"Three or four years ago we introduced a written exam in Year 9. Initially, I wasn't keen on the idea but it has been one of the best things we've done. I was worried (introducing an exam) was going to have a huge impact on options, in a negative way and put students off taking drama at GCSE. In fact, it had the opposite effect and our numbers went up."


He went on to explain that a lot of different students who perhaps would not have taken drama in the first place are now opting for it, since the written exam was introduced:


"They realise they are good at drama, because they have a sound knowledge of the subject, even if they are lacking some confidence with the practical work. It also gives us a really good idea, at options evening, whether students will cope with both the written and practical aspects of the course."


There were many strategies presented in the webinar for developing writing but here are five. Rob says:


"The activities we do in Year 7 are based around:

  • How can I allow them to access this key vocabulary?

  • How can I get them to understand it?

  • How can I get them to use it?"


1) Plan It

Within each scheme, ensure that you are clear about the key terminology you will introduce within each unit. Why not use our editable Drama Vocab Tracker, which is perfect for this? You'll find it in the 'Developing Writing' Folder of the Resource Library. Details about signing up for the library are at the bottom of the post.

2) Oracy as a Foundation for Writing

You can still make Key Stage 3 lessons very practical, with key drama vocabulary introduced from Year 7 to 9, through active learning and oracy. "They learn to talk about drama first," Rob says. He explains that he would not explicitly introduce writing tasks until the end of Year 7, explaining that:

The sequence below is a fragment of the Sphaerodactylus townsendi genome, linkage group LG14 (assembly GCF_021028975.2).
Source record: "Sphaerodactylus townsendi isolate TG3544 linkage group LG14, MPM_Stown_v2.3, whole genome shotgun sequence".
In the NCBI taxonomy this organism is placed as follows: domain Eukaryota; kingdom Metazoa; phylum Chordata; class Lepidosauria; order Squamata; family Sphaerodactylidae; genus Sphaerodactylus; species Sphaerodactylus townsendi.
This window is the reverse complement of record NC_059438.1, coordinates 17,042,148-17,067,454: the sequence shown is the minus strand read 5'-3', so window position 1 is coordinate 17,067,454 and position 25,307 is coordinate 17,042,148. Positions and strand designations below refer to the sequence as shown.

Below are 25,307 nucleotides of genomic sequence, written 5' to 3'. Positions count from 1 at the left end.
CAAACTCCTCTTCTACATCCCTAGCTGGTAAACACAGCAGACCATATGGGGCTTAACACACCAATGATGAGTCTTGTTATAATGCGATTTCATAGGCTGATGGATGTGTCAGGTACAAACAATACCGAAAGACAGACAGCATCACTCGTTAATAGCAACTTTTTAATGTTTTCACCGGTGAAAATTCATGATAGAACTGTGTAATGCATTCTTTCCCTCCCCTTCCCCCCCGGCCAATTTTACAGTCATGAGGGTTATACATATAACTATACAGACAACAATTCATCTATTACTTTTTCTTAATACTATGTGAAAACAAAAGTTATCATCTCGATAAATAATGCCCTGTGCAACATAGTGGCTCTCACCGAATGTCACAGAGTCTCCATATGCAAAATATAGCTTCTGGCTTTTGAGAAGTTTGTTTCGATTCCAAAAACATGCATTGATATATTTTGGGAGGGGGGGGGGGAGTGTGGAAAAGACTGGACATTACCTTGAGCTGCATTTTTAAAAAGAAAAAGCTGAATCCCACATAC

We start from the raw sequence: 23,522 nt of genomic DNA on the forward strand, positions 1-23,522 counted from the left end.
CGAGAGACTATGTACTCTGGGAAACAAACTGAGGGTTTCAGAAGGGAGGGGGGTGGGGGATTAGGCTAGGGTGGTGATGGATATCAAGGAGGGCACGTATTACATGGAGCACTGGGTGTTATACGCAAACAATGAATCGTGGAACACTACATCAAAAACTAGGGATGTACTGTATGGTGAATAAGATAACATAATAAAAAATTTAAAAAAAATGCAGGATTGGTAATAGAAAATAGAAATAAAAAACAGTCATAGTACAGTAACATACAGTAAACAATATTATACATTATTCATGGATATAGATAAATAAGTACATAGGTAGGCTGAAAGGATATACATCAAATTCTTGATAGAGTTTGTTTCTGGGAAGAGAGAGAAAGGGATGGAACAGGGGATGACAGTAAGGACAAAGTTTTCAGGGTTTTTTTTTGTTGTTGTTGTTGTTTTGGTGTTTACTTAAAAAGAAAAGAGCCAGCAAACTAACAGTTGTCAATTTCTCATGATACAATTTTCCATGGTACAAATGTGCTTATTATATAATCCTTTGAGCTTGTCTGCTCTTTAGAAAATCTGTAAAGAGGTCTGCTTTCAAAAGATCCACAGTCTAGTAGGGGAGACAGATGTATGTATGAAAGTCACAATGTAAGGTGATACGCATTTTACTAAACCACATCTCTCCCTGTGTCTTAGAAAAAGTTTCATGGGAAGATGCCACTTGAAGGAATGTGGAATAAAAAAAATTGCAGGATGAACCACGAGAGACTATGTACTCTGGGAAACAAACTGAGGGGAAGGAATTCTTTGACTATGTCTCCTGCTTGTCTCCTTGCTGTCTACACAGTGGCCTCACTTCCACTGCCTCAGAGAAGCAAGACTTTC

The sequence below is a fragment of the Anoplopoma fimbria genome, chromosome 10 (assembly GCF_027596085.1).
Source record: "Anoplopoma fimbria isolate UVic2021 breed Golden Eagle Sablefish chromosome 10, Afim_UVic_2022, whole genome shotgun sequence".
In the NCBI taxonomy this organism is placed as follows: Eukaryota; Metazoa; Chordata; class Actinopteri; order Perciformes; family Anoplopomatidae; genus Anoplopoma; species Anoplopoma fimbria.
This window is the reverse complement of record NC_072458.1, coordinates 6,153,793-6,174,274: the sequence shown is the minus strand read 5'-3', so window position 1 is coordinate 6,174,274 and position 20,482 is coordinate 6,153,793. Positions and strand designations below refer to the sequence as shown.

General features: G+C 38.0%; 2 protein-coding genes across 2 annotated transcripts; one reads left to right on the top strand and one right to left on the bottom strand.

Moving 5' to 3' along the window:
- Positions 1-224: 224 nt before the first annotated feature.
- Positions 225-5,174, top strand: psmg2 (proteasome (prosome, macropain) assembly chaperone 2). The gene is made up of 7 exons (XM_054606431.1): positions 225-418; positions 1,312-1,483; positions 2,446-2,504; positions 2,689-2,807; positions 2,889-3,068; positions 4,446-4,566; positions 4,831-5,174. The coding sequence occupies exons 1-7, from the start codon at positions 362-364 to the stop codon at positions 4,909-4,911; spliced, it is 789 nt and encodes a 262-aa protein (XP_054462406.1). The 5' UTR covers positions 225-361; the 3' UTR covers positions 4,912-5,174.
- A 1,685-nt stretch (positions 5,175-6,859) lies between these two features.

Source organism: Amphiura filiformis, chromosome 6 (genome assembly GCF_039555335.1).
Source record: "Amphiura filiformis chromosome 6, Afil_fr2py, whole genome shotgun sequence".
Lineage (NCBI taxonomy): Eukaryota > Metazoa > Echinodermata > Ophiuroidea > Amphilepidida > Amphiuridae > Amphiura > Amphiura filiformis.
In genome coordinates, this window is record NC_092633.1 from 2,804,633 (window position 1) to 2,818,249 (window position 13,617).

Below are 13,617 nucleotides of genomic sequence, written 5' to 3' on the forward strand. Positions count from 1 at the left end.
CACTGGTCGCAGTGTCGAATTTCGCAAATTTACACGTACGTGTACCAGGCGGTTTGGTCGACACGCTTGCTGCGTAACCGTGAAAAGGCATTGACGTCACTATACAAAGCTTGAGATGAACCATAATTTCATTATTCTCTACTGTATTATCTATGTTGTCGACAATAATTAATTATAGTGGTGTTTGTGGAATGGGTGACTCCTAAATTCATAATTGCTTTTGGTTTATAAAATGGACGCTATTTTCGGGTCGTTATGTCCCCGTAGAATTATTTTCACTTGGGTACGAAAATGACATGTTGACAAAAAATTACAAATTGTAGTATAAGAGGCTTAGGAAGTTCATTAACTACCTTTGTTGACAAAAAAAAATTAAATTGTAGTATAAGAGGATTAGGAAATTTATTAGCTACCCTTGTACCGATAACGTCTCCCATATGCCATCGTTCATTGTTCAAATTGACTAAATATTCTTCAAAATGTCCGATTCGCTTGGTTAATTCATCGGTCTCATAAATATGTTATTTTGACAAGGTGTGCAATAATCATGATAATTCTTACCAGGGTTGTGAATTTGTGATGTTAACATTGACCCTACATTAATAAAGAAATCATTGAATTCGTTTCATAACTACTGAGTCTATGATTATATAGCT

"Students need to get to know the subject before they learn to write about it."

3) Use Displays

Whether you are teaching in a drama studio, classroom or school canteen, displaying key vocabulary on the wall and getting students to interact with these displays is a great way to foster active learning. A lovely finisher is getting them to run to the words and terms they have seen in the lesson. This can be then be developed into more targeted questioning about defining the terms or giving examples of how the strategy was used in the practical work, which was shared or performed.


4) Write on....

Utilise a range of techniques in terms of how the students write and what they write on. Rob has black boards, on the wall around the room, which encourage students to discuss and write down ideas throughout a lesson. Mini-whiteboards, post-it notes and exit-tickets offer alternatives to paper in terms of providing more 'low stakes' opportunities for developing writing at Key Stage 3.


5) Re-cap Verbally

Use skills checklists or vocab bookmarks for students to pin-point drama terms which are being used in the lesson. These editable Vocab Bookmarks can be laminated and used again and again in your lessons. Students love using these!


 

Many thanks to Rob Otton for sharing so many amazing ideas and resources wtih us! You can connect with Rob on Twitter @Rob_Ottondrama. You can sign up for our weekly newsletter and the Resource Library here so that you can take part in future webinars:

If you have already signed up for our Resource Library, download the templates here: